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blog: Don Marti

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dotted quad to decimal in bash

24 December 2008

GNU seq doesn't accept dotted quads for ranges, but fortunately most of the commands that accept an IP address will also take it in the form of a regular decimal. (Spammers used to use this to hide their naughty domains from scanners that only looked for the dotted quad while the browser would happily go to http://3232235520/barely-legal-mortgage.html or something.)

So here's an ugly-ass shell function to convert an IP address to a decimal. If you have a better one, please let me know and I'll update this page. (Yes, I know this would be one line in Perl.)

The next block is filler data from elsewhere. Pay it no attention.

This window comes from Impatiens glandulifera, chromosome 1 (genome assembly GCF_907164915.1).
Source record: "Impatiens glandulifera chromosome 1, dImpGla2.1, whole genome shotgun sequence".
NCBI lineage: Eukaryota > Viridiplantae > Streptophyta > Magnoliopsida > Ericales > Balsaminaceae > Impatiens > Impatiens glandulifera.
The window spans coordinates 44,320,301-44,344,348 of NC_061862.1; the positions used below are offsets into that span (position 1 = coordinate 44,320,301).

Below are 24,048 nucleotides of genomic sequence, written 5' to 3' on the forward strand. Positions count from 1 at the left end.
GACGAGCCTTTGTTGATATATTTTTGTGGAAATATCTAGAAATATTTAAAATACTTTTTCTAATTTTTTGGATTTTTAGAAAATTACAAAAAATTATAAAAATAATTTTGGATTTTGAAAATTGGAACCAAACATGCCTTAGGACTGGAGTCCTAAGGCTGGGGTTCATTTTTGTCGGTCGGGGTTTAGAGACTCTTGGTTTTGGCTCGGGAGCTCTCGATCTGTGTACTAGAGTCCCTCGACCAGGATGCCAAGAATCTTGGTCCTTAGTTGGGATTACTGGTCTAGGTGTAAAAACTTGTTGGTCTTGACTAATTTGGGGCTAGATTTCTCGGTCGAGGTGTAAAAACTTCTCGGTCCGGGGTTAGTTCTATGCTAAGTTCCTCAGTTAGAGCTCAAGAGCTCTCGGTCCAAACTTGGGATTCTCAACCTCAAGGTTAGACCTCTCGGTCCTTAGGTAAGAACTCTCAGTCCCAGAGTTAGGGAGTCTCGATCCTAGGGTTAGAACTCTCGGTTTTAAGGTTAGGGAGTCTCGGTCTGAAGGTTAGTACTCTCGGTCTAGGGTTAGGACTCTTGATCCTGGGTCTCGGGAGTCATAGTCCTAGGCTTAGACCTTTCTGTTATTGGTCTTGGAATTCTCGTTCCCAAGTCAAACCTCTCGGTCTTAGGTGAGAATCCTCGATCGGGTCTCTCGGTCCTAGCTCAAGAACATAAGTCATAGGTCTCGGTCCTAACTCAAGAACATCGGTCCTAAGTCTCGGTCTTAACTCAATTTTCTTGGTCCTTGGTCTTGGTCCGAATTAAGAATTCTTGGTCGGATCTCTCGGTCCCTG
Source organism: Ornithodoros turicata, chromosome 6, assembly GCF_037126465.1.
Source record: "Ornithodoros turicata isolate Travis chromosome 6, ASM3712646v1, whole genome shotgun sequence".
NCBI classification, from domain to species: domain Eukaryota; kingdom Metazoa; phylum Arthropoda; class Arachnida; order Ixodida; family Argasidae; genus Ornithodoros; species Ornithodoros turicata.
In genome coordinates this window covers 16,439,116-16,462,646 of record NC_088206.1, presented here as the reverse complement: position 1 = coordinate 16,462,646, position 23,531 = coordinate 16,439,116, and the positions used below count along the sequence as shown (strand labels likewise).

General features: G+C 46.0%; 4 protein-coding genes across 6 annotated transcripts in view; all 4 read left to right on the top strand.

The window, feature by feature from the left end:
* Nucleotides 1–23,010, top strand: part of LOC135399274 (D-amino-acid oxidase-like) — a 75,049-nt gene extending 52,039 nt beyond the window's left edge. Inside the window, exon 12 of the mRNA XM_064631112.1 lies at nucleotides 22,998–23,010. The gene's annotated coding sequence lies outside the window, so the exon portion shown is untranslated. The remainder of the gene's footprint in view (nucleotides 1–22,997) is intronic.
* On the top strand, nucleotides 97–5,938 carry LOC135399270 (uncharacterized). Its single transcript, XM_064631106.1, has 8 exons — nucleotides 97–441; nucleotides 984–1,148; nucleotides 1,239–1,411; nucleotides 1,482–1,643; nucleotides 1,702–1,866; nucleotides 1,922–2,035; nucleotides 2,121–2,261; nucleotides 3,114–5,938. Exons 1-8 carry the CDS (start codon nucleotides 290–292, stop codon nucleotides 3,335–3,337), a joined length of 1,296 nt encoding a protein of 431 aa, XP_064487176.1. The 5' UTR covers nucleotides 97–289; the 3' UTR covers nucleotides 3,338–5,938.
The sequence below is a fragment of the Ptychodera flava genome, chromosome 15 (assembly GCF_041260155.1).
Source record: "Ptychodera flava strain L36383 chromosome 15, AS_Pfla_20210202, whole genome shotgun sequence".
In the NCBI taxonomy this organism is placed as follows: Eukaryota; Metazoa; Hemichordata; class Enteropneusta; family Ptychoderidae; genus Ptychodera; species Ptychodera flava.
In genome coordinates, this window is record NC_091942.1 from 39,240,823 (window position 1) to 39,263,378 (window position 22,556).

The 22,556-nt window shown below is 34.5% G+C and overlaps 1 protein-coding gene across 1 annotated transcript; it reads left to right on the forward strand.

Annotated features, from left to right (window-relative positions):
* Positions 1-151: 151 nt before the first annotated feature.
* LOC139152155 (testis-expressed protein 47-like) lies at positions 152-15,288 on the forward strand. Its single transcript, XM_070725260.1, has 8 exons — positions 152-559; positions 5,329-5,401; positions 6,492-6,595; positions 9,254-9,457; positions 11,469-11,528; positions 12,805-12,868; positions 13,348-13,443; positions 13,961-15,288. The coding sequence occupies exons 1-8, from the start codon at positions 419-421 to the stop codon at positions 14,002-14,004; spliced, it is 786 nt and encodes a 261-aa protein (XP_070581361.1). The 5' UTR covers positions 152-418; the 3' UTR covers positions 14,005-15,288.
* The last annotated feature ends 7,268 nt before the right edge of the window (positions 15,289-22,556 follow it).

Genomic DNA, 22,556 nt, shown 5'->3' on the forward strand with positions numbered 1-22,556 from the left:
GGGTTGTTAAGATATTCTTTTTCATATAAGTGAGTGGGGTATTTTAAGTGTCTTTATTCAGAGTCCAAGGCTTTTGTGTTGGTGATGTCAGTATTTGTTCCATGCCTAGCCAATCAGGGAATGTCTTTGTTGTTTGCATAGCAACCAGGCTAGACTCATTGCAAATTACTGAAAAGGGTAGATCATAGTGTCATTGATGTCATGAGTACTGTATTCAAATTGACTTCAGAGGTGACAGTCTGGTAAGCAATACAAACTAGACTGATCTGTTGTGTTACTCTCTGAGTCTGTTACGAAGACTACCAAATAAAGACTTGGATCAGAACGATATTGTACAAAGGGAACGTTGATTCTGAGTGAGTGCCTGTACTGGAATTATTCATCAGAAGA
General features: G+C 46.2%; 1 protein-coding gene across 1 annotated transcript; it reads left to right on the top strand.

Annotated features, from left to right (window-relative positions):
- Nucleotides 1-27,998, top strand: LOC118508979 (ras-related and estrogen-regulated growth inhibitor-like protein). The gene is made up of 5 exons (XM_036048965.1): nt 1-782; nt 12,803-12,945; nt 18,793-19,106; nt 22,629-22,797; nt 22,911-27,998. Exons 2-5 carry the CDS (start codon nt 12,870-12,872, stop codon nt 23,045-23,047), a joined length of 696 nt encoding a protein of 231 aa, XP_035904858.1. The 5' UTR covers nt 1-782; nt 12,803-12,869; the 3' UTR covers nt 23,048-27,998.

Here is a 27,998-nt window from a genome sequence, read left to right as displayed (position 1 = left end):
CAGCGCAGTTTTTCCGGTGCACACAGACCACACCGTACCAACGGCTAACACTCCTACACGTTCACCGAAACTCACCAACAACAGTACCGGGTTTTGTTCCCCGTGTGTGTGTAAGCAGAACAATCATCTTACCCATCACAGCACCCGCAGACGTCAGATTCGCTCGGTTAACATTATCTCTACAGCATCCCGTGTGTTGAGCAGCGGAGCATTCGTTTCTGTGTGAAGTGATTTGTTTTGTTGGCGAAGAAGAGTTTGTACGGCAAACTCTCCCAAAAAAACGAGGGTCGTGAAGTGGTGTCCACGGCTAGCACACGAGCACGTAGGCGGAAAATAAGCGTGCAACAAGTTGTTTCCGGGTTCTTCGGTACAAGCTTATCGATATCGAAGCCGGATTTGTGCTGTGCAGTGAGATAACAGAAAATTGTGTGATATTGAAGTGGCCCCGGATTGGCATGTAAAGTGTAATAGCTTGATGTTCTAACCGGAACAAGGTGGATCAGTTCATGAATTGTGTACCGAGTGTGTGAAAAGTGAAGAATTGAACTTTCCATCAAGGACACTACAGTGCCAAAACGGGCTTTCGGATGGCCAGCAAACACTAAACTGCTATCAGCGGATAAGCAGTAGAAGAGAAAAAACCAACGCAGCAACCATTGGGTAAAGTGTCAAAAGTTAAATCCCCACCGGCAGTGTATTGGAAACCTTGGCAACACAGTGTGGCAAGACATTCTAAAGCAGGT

dq2int()
{
    if [ $(echo $1 | grep -q '\.') ]; then
        dq2int $(echo $1 | tr '.' ' ')
    elif [ $# -eq 1 ]; then
        echo $1
    else
        total=$1; next=$2; shift 2
        dq2int $(($total*2**8+$next)) $@
    fi
}

Seth Schoen has two shorter versions:

dq2int(){
a=0
for b in $(echo $1 | tr . ' '); do
    a=$((256*$a+$b))
done
echo $a
}

dq2int(){
a=0
for b in ${1//./ }; do
    a=$((256*$a+$b))
done
echo $a
}

And if you want to go the other way, Seth points out that you can set the "obase" variable for bc. Here's an int2dq function based on that idea.

int2dq()
{
    { echo obase=256; echo $1; } | \
        bc | tr ' ' . | cut -c2-
}

To quote the GNU bc manual, "For bases greater than 16, bc uses a multi-character digit method of printing the numbers where each higher base digit is printed as a base 10 number."

Trick.